I never argued with the wise people who warned me that I might fail. I had nothing to prove. Just do it.
Writing is a lonely task. I found support in my friends and family. Just do it.
It didn’t matter if I failed or succeeded. I am only limited by my timidity, my prejudice, and my own imagination.
I told myself: Just do it. Keep doing it. And do more of it. Predictably, the wise people left me alone.
I got a BA, an MA in English and an MFA in Creative Writing. My life got more hectic after I graduated, but I kept on writing. I had children, and they slowed me down. I used to write a book in a year and half, but Living Treasures took me five years to write and five more years to get it published. If I were a hare before, now I am a turtle. I plug away patiently and take in beautiful sceneries on my journey. As I grow older, I have less time to write. I focus on the essentials, the emotions, and no longer cringe to cut my favorite passages in order to advance the story.
I learned much from watching my heroine develop and mature in the course of a novel. A young woman who wants to become a lawyer, Bao has so much to lose at the beginning: her virginity, her baby, and her career. When she’s confronted with evil, her conscience wakens. She takes a stand for what she believes in and risks everything in her life.
Do we have the courage to fight for our true believes? If we look deep inside, we’ll find a hero or heroine buried under the layers of politeness, the mundane, and the compromises.
If we are true to ourselves, that hero or heroine will awaken, summon their courage, elicit help, and open doors to new careers, new relationships, and creativities. Life is not merely a thing to be tolerated but celebrated. We become free even as we are trapped inside this transient shell, this small building, and this unjust world.
If you like, I’ll read a scene from my book . . .
by Dr. Susan Patrice/Kasuku Magic
A theory cleverly uncommon
Portrays Santa as a Shaman
A revitalizing view, and also uplifting
Was his practice of spiritual gifting
Heaven and earth his chosen domains
Traveling by sleigh tethered by reins
Guiding flying reindeer
One, not eight did first appear
Climbing and Soaring in a star filled sky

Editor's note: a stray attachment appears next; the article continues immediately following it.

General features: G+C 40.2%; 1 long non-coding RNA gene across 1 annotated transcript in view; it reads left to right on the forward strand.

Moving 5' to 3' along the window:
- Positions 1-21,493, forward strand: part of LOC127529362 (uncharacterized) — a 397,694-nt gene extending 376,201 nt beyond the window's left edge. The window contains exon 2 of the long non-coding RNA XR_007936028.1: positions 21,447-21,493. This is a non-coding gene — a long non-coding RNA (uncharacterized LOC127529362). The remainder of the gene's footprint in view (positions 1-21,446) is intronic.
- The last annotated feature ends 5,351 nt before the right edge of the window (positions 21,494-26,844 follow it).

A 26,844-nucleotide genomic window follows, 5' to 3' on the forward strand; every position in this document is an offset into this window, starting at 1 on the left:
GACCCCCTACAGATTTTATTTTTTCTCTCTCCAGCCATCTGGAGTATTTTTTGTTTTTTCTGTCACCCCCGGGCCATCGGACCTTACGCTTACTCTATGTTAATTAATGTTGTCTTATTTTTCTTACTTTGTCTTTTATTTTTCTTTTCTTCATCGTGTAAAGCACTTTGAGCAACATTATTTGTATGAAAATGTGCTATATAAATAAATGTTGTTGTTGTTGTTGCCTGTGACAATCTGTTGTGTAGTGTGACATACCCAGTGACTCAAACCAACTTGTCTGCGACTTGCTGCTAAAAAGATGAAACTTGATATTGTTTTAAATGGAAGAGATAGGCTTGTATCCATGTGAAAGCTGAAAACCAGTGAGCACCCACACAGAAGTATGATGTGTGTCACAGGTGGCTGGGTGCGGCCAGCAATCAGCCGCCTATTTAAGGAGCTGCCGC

Gracefully that team would fly
Gently onto the roof top they would glide
Santa then stepping inside
Pulling from his bag messages spirits wished to share
Letting humans know they did care
Offering hope and cheer
For a more prosperous celebration the following year
With encouragement to enjoy each moment of this day
Honoring spirit memories on display
The past, present, and future in a magical suspension
Imbued with a visit from a timeless dimension
Happy Holidays to everyone
written by Dr. Susan Patrice/Kasuku Magic
who recently died of cancer.
Publisher Harvard Square Editions is looking for literary fiction of environmental or social significance.
Its mission is to publish fiction that transcends national boundaries, especially manuscripts that are international, political, literary, sci-fi, fantasy, utopia and distopia. Send submissions of aesthetic value and constructive social or political content, especially manuscripts related to climate change, deforestation, and conservation.
Elliot A. Wilson ’15 and Sarah E. Coughlon ’15 pose with their book collections. They are good friends but like to get competitive about their reading choices. Photo by Theresa Tharakan
By ANNIE C. HARVIEUX, CRIMSON STAFF WRITER
Although many Harvard students find themselves too busy to read for leisure, an affirming amount of the student population collects books and reads for fun, amassing some pretty exemplary bookshelves in the process.
“We should probably tell her about competitive reading,” Coughlon says to Wilson. It turns out the pair’s massive collection isn’t just a hobby—it’s a full-fledged rivalry. Both friends use the website Goodreads to track what they’ve read. Wilson explains, “I’d started in high school, and was mean to Sarah freshman year about her reading habits, and it just so happened that Goodreads instituted a Challenge Yourself book-reading competition, and so we ended up not only challenging ourselves, but each other. We both read 100 or more books [that] year.” …[more via The Harvard Crimson]
The Sun is hiring
They’re searching for an Associate Publisher to direct business operations, finance, and personnel. They also have openings for a Manuscript Editor and an Editorial Assistant.
All three positions are full-time and based in our Chapel Hill, North Carolina, office.
Click the job titles below for details. (No e-mails, phone calls, faxes, or surprise visits, please.)
More information is available at:
Courtesy NPG Music Publishing
Fresh from releasing “FALLINLOVE2NITE,” his latest single on Epic Records, Prince has announced that he is assigning the rights to his catalog to NPG Music Publishing, which means he will be doing it himself with the help of “some of the best talent in the industry,” according to the release.